Biden czar touts progress in infrastructure law’s first year

White House infrastructure coordinator Mitch Landrieu touts the progress made in the first year since President Biden signed the $1.2 trillion infrastructure law.
Former New Orleans Mayor Mitch Landrieu, Senior Advisor to the President and Infrastructure Implementation Coordinator. (Photo courtesy The White House)

The first year of the infrastructure law pumped $185 billion into nearly 7,000 projects across the country in “once-in-a-generation” investments that the White House infrastructure coordinator said Wednesday could help start to bring a politically divided country together.

“We kind of get into this thing about red states and blue states and conservative versus liberal,” former New Orleans Mayor Mitch Landrieu told Pluribus News in an interview. “There’s really no Republican or Democratic way to fill a pothole. You just have to fill the damn pothole.”

The infrastructure law, which President Biden signed a year ago this week, is a $1.2 trillion plan that includes $550 billion in new spending over five years to shore up crumbling roads and bridges, build out electrical vehicle infrastructure, expand access to broadband and address lead in drinking water, among other priorities.

“It’s really about building a bridge, literally and figuratively, to the future and it’s part of a much larger economic development mission,” Landrieu said.

Landrieu sought to cast the infrastructure law as one piece — along with the American Rescue Plan, the Inflation Reduction Act and the CHIPS bill — of a broader Biden administration strategy to invest in the country’s economic future and rebuild a U.S.-based manufacturing economy.

In particular, Landrieu highlighted the opportunity for the U.S. to develop a robust battery manufacturing industry to power electric cars.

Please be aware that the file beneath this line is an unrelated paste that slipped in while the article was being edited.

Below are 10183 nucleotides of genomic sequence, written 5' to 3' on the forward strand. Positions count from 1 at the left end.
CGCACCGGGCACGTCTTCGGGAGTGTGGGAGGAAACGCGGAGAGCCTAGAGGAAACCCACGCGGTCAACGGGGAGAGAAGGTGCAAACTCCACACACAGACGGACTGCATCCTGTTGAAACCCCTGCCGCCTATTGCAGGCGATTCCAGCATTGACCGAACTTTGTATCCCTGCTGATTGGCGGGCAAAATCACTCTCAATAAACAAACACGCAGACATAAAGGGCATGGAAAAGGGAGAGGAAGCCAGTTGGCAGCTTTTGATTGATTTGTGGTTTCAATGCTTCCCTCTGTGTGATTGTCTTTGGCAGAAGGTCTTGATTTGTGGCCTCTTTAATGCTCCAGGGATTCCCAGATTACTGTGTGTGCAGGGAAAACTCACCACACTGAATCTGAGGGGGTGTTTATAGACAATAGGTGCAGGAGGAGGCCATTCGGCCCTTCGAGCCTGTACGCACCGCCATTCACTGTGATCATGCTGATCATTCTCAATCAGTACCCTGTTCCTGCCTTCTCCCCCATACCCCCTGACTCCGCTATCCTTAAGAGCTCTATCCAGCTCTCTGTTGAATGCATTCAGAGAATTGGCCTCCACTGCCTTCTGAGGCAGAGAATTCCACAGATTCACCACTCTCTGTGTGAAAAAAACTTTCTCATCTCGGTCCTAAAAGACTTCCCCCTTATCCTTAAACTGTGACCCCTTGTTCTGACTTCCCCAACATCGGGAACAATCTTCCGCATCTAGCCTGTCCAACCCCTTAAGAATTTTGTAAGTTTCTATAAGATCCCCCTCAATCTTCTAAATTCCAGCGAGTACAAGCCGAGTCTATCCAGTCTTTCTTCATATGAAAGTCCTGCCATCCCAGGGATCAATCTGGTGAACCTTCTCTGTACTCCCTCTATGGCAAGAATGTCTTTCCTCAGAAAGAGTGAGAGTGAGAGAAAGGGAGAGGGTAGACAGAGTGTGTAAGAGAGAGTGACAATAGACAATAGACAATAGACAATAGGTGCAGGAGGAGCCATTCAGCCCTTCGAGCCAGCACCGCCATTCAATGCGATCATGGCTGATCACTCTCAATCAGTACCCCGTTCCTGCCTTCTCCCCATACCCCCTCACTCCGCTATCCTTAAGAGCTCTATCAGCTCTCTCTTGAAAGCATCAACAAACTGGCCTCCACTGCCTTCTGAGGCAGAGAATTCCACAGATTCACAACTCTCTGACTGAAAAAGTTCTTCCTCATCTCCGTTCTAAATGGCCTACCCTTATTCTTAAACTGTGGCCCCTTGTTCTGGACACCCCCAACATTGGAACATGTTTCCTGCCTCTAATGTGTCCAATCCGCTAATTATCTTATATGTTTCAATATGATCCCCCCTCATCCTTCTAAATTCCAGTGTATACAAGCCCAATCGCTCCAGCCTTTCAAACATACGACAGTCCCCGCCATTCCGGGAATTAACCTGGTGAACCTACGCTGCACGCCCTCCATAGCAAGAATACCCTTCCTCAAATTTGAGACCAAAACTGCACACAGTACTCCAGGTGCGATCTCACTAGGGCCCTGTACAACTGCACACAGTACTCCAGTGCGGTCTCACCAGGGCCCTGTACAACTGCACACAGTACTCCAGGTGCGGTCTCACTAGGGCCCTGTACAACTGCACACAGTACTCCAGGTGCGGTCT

But as the infrastructure law enters its second year, challenges abound: high inflation, workforce shortages and ongoing supply chain disruptions.

Landrieu called inflation the “biggest challenge for America,” but made the case that infrastructure spending could help bend the curve on inflation by fueling economic growth. He also noted the law puts money into ports and airports which could help with supply chain issues.

He described the shortage of workers as a national problem that requires a local solution, such as making sure job training matches work that’s being done in a local community.

In year one, the infrastructure law helped launch 2,800 bridge repair projects and funded 5,000 new clean buses, according to a White House fact sheet. In addition, approval was granted for state plans for electric vehicle charging networks, high-speed internet and water initiatives.

Roughly 60% of the infrastructure law funds are being distributed to states based on pre-existing formulas. States, tribes and local governments can compete for the remaining 40% through a competitive process.

The law includes requirements to buy American-made products and pay union wages. It also emphasizes equity and reaching historically marginalized communities. Another significant focus is addressing the threat of climate change and the need for resiliency

“We certainly don’t want to build small things that are weak, we want to build bigger things that are strong,” Landrieu told Pluribus News.

While touting the first-year successes, Landrieu acknowledged “we have a long way to go.” He said addressing the country’s infrastructure backlog will require future presidents and Congresses to invest even more.

In the nearer term, Landrieu said the success of the infrastructure law will depend on states and elected officials communicating and partnering with each other — as they are now to build regional hydrogen hubs — because infrastructure often transcends state lines.